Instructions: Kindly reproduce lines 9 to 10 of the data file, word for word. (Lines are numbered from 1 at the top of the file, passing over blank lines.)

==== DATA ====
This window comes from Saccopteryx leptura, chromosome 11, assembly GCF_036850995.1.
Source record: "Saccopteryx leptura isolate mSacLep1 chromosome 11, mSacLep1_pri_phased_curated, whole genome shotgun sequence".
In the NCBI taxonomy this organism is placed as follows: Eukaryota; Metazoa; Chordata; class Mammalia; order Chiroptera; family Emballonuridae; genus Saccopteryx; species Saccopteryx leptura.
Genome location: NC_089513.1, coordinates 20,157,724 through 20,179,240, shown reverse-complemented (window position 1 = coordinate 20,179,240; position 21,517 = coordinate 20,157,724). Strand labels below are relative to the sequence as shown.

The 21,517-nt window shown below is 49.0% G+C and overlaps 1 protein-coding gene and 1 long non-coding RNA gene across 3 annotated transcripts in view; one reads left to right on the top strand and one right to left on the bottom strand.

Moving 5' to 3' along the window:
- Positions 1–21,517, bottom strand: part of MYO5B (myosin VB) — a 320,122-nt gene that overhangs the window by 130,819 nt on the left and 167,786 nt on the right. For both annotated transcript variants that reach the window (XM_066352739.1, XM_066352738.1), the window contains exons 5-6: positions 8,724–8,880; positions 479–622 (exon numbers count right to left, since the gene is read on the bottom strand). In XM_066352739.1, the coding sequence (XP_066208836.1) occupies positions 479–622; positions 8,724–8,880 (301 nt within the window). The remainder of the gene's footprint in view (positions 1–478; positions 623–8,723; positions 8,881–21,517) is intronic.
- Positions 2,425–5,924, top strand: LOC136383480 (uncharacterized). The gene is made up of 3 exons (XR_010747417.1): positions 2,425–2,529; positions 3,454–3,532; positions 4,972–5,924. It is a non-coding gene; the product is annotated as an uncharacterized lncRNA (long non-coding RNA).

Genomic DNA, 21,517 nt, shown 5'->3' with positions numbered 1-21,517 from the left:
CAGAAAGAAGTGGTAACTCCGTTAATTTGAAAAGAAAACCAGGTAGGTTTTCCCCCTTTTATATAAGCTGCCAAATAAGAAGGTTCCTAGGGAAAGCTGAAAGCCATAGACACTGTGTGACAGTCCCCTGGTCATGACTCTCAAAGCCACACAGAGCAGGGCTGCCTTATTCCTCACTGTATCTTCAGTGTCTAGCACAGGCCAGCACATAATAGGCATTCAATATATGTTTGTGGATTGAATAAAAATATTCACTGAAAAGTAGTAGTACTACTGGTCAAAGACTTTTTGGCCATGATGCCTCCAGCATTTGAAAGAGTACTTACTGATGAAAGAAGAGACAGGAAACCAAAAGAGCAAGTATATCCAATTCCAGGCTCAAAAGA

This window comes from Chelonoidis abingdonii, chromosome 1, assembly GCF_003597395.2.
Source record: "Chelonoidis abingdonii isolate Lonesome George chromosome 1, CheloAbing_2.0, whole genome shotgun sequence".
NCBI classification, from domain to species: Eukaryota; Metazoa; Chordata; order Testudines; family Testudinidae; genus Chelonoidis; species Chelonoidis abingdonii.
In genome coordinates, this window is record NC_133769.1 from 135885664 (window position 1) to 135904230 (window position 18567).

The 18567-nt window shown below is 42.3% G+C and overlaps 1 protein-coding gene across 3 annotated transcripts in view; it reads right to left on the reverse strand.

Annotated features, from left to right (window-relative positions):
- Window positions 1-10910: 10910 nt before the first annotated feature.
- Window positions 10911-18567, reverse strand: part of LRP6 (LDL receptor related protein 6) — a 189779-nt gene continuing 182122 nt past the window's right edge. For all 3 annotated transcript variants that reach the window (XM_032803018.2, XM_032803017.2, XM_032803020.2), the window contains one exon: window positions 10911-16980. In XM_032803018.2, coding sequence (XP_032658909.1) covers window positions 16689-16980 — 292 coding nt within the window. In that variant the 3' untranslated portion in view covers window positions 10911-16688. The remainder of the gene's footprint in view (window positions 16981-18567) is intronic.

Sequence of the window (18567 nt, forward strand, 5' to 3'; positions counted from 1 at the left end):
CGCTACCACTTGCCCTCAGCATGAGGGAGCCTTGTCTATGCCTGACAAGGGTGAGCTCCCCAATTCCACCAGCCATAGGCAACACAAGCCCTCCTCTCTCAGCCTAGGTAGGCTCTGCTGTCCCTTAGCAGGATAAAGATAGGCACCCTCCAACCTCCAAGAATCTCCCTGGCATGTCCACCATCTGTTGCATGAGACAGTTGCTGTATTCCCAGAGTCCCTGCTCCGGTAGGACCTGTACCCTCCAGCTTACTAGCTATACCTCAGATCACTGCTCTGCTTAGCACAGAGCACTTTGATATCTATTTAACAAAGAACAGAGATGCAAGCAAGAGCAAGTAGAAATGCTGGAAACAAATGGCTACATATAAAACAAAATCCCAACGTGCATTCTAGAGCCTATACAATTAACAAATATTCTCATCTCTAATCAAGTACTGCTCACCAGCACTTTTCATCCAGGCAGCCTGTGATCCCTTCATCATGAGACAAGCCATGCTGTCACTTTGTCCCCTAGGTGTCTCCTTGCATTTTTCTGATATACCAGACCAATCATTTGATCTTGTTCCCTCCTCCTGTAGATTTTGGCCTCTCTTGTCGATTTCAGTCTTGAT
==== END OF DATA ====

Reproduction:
Genomic DNA, 21,517 nt, shown 5'->3' with positions numbered 1-21,517 from the left:
CAGAAAGAAGTGGTAACTCCGTTAATTTGAAAAGAAAACCAGGTAGGTTTTCCCCCTTTTATATAAGCTGCCAAATAAGAAGGTTCCTAGGGAAAGCTGAAAGCCATAGACACTGTGTGACAGTCCCCTGGTCATGACTCTCAAAGCCACACAGAGCAGGGCTGCCTTATTCCTCACTGTATCTTCAGTGTCTAGCACAGGCCAGCACATAATAGGCATTCAATATATGTTTGTGGATTGAATAAAAATATTCACTGAAAAGTAGTAGTACTACTGGTCAAAGACTTTTTGGCCATGATGCCTCCAGCATTTGAAAGAGTACTTACTGATGAAAGAAGAGACAGGAAACCAAAAGAGCAAGTATATCCAATTCCAGGCTCAAAAGA